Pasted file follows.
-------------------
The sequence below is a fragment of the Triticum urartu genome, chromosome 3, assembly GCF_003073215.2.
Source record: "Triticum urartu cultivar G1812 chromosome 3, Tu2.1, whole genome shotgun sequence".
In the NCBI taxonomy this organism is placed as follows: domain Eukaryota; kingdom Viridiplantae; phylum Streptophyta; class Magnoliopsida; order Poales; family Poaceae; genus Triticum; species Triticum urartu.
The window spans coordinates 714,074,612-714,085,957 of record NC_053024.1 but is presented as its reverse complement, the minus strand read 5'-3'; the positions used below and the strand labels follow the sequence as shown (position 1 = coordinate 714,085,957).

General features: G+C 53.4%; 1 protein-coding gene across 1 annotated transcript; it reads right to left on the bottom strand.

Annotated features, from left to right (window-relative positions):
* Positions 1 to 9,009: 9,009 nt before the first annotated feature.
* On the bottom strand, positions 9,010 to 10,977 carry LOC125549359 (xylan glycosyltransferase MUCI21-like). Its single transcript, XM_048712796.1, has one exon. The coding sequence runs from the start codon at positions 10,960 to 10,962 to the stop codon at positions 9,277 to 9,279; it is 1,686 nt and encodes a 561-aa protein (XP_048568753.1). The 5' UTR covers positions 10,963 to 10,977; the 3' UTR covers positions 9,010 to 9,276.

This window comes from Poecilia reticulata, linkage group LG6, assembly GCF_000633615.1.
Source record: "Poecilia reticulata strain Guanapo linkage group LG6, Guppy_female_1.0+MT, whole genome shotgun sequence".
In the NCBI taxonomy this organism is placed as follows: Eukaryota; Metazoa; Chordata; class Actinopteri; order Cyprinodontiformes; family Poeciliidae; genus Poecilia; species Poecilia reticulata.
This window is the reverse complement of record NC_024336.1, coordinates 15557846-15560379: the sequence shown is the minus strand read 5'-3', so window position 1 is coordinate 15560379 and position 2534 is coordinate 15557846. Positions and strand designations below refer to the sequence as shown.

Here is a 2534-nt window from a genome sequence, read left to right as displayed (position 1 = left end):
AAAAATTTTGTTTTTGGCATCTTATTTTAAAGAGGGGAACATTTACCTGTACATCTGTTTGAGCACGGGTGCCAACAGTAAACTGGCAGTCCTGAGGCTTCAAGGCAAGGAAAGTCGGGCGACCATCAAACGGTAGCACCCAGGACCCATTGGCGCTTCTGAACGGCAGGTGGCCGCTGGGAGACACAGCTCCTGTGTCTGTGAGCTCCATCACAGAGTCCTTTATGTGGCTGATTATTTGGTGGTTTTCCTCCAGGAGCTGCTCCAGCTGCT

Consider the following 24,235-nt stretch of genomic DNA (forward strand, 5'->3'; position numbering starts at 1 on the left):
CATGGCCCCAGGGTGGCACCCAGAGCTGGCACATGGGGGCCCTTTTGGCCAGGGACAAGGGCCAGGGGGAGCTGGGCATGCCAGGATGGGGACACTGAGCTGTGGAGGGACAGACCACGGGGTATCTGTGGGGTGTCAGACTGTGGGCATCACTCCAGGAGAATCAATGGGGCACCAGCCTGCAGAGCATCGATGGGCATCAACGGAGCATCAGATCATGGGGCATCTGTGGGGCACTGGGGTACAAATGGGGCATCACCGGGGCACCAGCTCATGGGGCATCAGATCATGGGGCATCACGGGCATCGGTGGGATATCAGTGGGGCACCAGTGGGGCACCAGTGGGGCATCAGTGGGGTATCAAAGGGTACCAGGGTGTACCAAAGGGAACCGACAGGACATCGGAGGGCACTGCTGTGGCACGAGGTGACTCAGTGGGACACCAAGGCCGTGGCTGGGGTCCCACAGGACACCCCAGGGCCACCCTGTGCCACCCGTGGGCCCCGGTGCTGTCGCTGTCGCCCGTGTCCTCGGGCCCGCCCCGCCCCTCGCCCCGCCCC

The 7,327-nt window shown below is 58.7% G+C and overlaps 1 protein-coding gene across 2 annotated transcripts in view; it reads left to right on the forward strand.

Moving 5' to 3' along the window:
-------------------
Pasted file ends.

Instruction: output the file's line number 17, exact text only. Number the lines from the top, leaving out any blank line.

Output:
The 7,327-nt window shown below is 58.7% G+C and overlaps 1 protein-coding gene across 2 annotated transcripts in view; it reads left to right on the forward strand.